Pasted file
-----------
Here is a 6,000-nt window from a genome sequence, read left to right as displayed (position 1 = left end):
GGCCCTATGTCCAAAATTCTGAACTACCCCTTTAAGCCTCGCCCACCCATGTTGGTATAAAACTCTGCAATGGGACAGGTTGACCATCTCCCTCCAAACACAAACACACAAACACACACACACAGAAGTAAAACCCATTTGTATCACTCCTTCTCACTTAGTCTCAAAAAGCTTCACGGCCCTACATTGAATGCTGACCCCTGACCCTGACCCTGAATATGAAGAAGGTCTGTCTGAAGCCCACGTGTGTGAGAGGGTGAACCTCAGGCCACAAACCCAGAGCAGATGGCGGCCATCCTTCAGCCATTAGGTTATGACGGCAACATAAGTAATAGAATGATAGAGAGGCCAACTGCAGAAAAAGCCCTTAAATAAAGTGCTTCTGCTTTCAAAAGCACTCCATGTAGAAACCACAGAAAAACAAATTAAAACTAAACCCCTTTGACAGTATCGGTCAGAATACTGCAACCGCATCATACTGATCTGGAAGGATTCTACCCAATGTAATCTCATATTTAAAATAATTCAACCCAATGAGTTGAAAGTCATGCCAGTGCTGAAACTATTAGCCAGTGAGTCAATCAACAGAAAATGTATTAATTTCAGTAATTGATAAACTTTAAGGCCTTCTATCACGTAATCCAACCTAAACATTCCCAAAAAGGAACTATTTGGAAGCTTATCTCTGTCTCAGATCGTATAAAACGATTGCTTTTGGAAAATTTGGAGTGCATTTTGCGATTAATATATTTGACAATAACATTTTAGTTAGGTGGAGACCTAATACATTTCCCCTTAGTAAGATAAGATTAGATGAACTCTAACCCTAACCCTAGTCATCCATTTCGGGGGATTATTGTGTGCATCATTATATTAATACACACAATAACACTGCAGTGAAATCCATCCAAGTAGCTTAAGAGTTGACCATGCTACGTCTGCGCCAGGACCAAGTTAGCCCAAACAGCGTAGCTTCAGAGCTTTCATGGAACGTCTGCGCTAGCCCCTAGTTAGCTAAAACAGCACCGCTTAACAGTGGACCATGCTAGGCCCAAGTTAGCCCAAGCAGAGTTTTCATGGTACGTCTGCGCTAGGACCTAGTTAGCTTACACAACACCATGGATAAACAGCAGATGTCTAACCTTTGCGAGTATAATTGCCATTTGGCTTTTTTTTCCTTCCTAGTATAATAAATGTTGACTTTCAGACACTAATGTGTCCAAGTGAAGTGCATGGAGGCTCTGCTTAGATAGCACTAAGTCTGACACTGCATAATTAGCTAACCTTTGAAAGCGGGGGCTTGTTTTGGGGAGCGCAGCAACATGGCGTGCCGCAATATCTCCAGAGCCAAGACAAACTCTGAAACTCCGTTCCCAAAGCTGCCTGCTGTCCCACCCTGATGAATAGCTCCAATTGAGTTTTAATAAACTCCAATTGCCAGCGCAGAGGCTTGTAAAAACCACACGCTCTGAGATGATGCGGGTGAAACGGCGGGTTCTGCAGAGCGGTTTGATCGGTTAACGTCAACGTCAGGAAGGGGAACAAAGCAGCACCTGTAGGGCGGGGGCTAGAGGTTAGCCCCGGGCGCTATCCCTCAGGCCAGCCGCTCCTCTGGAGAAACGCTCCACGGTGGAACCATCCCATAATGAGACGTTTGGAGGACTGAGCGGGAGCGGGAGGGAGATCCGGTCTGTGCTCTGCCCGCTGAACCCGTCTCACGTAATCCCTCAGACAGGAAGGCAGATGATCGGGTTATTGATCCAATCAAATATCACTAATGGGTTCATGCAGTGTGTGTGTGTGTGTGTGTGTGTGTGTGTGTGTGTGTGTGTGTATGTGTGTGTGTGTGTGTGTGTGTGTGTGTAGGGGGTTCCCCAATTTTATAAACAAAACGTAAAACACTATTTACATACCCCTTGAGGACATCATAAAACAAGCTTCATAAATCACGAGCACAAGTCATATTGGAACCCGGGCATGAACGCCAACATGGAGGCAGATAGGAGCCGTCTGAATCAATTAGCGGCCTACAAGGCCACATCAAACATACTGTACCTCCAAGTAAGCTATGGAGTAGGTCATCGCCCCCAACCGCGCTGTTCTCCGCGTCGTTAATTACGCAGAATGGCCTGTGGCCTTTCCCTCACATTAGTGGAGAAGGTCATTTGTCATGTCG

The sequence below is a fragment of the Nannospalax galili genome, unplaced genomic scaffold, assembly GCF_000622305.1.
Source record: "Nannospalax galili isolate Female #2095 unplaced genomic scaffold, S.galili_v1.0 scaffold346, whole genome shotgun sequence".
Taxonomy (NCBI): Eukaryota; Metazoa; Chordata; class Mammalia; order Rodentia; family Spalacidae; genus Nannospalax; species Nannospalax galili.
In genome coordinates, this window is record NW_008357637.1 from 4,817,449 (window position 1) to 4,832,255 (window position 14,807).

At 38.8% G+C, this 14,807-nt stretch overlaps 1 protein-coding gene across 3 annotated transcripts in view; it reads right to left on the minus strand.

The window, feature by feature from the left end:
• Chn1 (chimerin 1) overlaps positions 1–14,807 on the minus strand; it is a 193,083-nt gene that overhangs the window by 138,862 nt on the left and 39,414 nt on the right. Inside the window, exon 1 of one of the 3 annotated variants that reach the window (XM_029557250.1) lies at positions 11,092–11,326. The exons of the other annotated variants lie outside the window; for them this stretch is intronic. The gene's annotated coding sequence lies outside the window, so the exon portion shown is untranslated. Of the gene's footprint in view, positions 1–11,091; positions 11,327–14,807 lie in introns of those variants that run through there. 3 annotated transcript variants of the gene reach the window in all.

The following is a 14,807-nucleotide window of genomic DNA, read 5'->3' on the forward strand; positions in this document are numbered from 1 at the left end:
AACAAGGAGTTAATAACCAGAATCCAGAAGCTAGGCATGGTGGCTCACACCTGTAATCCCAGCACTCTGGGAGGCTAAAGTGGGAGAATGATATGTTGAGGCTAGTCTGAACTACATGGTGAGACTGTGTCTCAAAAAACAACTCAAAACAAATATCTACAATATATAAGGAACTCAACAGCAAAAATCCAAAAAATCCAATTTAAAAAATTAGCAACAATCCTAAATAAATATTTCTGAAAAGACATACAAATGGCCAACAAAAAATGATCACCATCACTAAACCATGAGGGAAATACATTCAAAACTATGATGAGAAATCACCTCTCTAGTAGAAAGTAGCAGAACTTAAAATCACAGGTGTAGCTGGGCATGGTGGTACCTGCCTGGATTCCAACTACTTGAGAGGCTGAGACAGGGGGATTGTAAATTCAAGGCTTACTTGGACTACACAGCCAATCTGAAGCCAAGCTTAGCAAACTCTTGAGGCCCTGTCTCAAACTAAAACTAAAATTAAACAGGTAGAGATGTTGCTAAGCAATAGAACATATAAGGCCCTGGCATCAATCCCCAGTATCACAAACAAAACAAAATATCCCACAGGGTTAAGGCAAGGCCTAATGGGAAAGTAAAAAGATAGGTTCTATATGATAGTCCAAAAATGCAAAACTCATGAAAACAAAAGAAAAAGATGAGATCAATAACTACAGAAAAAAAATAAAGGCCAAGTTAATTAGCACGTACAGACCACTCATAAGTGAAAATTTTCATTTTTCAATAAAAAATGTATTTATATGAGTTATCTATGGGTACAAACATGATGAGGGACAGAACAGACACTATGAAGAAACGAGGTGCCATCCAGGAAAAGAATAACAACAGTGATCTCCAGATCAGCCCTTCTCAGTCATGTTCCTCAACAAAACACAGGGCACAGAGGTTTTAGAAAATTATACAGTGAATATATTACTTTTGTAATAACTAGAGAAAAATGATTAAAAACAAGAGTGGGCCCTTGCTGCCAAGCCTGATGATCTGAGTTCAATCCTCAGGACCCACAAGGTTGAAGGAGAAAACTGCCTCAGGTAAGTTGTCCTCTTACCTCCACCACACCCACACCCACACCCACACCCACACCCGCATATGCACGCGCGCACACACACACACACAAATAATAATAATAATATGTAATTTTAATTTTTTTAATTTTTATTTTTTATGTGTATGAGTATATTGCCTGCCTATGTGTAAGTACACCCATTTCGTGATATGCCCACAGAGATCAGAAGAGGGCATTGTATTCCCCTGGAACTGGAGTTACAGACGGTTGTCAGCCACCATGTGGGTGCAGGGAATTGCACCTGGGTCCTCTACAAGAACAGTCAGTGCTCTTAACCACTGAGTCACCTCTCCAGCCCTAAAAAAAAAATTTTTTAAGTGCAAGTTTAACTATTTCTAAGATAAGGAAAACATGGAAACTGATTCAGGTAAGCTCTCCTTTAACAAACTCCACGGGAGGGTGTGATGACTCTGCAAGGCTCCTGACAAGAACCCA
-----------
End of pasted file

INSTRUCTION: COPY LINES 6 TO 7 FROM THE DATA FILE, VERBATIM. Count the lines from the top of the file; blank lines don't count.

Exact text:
In genome coordinates, this window is record NW_008357637.1 from 4,817,449 (window position 1) to 4,832,255 (window position 14,807).

At 38.8% G+C, this 14,807-nt stretch overlaps 1 protein-coding gene across 3 annotated transcripts in view; it reads right to left on the minus strand.